"You Shouldn t Have Done That" : "Ben Drowned" and the Uncanny Horror of the Haunted Cartridge
Written on 4Chan message boards by a user named Jadusable (Alex Hall) in 2010 and later archived by creepypasta enthusiasts, Ben Drowned relates the saga of a college sophomore s encounter with a bootleg copy of The Legend of Zelda: Majora s Mask (2000) supposedly possessed by the spirit of its former owner. Over the course of two weeks, Jadusable records his experiences in writing and short videos as the entity within the cartridge torments him, eventually taking control of his technology and escaping into the Internet. After a brief overview of theories of the uncanny and haunted media, this paper will conduct a narratological analysis of the Ben Drowned saga in order to explore the aesthetic and social potential of haunted cartridge narratives, especially how they can reveal the inherent uncanniness of games as a medium. Haunted cartridge narratives like Ben Drowned help to elucidate unsettling ambiguities between data and spirit, save files and human identity. Through stories like these, the information-carrying cartridge is revealed to mirror the body/soul duality so familiar to humanity, housing data, which may be possessed, altered, and corrupted by entities unknown. The errors and glitches commonplace in contemporary gaming technologies are recast within the work as being of uncertain and perhaps malicious origins, distorting once familiar digital spaces with the disquieting efficiency of an unseen hand. As such, this under-analyzed piece of digital fiction resonates with cultural fears regarding the primacy of incorporeal information within contemporary network society and casts the medium of the video game as a space ripe for encounters with uncanny entities.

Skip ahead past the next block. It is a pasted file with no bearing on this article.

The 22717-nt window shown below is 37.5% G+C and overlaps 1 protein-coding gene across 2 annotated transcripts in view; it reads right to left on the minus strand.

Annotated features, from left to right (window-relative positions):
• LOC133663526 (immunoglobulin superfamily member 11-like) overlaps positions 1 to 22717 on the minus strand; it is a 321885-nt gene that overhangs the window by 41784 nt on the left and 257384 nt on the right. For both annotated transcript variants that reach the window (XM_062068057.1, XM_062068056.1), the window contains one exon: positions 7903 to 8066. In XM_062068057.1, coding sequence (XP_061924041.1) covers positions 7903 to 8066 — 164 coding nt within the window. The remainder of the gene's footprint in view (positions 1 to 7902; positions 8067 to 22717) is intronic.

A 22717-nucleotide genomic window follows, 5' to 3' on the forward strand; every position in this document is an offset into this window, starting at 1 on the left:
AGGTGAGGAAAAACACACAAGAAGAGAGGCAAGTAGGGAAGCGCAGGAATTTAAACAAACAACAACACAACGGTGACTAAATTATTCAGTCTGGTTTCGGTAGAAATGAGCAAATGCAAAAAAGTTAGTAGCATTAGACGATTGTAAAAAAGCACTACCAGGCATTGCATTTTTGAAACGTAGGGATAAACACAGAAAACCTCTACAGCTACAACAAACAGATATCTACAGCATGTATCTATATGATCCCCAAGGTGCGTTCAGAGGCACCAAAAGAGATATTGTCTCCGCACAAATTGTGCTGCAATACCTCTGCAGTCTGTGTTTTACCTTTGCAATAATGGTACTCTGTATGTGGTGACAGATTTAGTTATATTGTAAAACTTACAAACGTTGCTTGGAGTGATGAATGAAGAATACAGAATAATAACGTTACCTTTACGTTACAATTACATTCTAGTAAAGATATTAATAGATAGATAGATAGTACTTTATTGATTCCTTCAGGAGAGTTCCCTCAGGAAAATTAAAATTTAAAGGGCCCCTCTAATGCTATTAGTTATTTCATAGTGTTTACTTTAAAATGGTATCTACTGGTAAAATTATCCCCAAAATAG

|Keywords:||gamevironments; uncanny; Zelda; creepypasta; horror; ghosts; nostalgia; intertextuality; cartridge; Nintendo 64; Internet fiction||Issue Date:||2018||Journal:||gamevironments||Start page:||135||End page:||169||Band:||9||Type:||Zeitschriftenartikel||ISSN:||2364-382X||URN:||urn:nbn:de:gbv:46-00106984-19||Institution:||Universität Bremen||Faculty:||FB9 Kulturwissenschaften||Institute:||Institut für Religionswissenschaft und Religionspädagogik|
|Appears in Collections:||Forschungsdokumente|
checked on Sep 19, 2021
checked on Sep 19, 2021
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